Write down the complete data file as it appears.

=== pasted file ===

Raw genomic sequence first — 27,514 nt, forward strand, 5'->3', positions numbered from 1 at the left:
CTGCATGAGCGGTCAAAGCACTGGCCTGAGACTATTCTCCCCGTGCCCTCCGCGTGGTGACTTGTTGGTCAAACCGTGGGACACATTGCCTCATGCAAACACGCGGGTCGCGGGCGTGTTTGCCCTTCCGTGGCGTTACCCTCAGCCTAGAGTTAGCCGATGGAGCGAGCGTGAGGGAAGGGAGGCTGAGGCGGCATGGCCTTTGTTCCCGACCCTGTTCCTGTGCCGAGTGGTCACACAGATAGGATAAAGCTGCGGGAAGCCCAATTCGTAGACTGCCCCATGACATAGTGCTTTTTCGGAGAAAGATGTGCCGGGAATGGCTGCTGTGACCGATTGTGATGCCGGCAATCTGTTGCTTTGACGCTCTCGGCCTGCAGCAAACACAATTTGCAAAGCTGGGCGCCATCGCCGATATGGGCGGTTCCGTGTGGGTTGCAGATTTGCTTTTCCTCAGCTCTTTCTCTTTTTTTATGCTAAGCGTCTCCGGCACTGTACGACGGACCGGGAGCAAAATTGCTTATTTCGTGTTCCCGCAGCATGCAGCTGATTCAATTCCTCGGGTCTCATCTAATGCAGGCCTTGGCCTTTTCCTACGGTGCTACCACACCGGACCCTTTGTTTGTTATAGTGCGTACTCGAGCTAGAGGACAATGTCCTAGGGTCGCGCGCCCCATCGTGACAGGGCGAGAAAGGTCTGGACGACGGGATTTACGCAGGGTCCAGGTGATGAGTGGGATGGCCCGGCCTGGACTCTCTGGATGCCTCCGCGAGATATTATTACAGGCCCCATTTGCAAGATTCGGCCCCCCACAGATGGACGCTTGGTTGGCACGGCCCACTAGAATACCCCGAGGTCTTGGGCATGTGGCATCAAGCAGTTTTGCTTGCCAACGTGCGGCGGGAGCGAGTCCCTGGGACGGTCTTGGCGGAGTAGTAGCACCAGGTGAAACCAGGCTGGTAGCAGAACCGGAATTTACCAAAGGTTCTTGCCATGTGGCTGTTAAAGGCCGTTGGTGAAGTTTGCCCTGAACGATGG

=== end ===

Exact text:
Raw genomic sequence first — 27,514 nt, forward strand, 5'->3', positions numbered from 1 at the left:
CTGCATGAGCGGTCAAAGCACTGGCCTGAGACTATTCTCCCCGTGCCCTCCGCGTGGTGACTTGTTGGTCAAACCGTGGGACACATTGCCTCATGCAAACACGCGGGTCGCGGGCGTGTTTGCCCTTCCGTGGCGTTACCCTCAGCCTAGAGTTAGCCGATGGAGCGAGCGTGAGGGAAGGGAGGCTGAGGCGGCATGGCCTTTGTTCCCGACCCTGTTCCTGTGCCGAGTGGTCACACAGATAGGATAAAGCTGCGGGAAGCCCAATTCGTAGACTGCCCCATGACATAGTGCTTTTTCGGAGAAAGATGTGCCGGGAATGGCTGCTGTGACCGATTGTGATGCCGGCAATCTGTTGCTTTGACGCTCTCGGCCTGCAGCAAACACAATTTGCAAAGCTGGGCGCCATCGCCGATATGGGCGGTTCCGTGTGGGTTGCAGATTTGCTTTTCCTCAGCTCTTTCTCTTTTTTTATGCTAAGCGTCTCCGGCACTGTACGACGGACCGGGAGCAAAATTGCTTATTTCGTGTTCCCGCAGCATGCAGCTGATTCAATTCCTCGGGTCTCATCTAATGCAGGCCTTGGCCTTTTCCTACGGTGCTACCACACCGGACCCTTTGTTTGTTATAGTGCGTACTCGAGCTAGAGGACAATGTCCTAGGGTCGCGCGCCCCATCGTGACAGGGCGAGAAAGGTCTGGACGACGGGATTTACGCAGGGTCCAGGTGATGAGTGGGATGGCCCGGCCTGGACTCTCTGGATGCCTCCGCGAGATATTATTACAGGCCCCATTTGCAAGATTCGGCCCCCCACAGATGGACGCTTGGTTGGCACGGCCCACTAGAATACCCCGAGGTCTTGGGCATGTGGCATCAAGCAGTTTTGCTTGCCAACGTGCGGCGGGAGCGAGTCCCTGGGACGGTCTTGGCGGAGTAGTAGCACCAGGTGAAACCAGGCTGGTAGCAGAACCGGAATTTACCAAAGGTTCTTGCCATGTGGCTGTTAAAGGCCGTTGGTGAAGTTTGCCCTGAACGATGG